The locking device 21 is located inside the sun gear 12. FIG. 4 shows a top view of the locking device 21. The locking device includes a locking ring 23. The locking ring 23 defines two pairs of threaded holes 25 and 27 and two slots 33 and 35. Threaded holes 25 are spaced 180 degrees apart, and are located near the center of the machine 10. Threaded holes 27 also are spaced 180 degrees apart, but are located further away from the machine 10 center than threaded holes 25. Threaded fasteners (not shown) such as pins are received in the holes 25 or 27 to lock the sun gear 12 respectively to the upper or lower platen 18 or 20. The slots 33 and 35 permit the locking ring 23 to rotate approximately 30 degrees in the clockwise or counterclockwise direction.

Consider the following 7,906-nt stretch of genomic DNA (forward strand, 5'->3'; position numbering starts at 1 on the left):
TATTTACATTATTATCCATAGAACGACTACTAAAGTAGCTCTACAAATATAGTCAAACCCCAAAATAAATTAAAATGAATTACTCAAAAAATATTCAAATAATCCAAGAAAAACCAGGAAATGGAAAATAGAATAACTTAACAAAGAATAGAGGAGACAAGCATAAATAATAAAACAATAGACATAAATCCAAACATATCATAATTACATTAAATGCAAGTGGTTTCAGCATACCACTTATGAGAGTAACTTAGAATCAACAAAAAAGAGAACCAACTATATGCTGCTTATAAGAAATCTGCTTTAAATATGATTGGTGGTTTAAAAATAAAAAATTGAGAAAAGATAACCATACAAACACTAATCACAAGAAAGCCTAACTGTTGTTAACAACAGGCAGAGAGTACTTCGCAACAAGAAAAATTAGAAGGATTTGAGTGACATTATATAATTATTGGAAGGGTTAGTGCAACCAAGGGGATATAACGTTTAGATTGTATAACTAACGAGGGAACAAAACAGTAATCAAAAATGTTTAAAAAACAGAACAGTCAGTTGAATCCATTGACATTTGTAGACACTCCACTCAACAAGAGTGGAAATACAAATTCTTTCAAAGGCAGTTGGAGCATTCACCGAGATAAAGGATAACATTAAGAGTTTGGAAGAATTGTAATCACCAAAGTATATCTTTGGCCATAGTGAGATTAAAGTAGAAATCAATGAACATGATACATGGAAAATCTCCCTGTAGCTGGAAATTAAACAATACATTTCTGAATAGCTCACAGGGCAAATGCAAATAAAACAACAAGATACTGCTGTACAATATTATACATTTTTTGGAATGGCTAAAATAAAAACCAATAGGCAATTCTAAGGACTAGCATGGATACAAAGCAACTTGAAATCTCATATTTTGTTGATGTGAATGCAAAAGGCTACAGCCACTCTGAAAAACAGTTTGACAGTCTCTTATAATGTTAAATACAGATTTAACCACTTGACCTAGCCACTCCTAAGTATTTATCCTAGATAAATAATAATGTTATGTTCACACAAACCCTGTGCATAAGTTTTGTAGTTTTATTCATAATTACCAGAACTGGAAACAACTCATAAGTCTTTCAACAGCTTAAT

The locking device 21 further includes upper platen 18 and lower platen 20 mating parts (not shown). Each mating part is spaced apart from the locking ring 23, and defines a pair of mating holes (not shown). When the locking ring 23 is rotated about slots 33 and 35, the mating holes become aligned with either holes 25 or 27. For instance, when the locking ring 23 is rotated in the counterclockwise direction, holes 25 are aligned with the mating holes defined by the lower platen 20 mating part. Fasteners are screwed through holes 25 and into the pair of mating holes defined by the lower platen 20 mating part.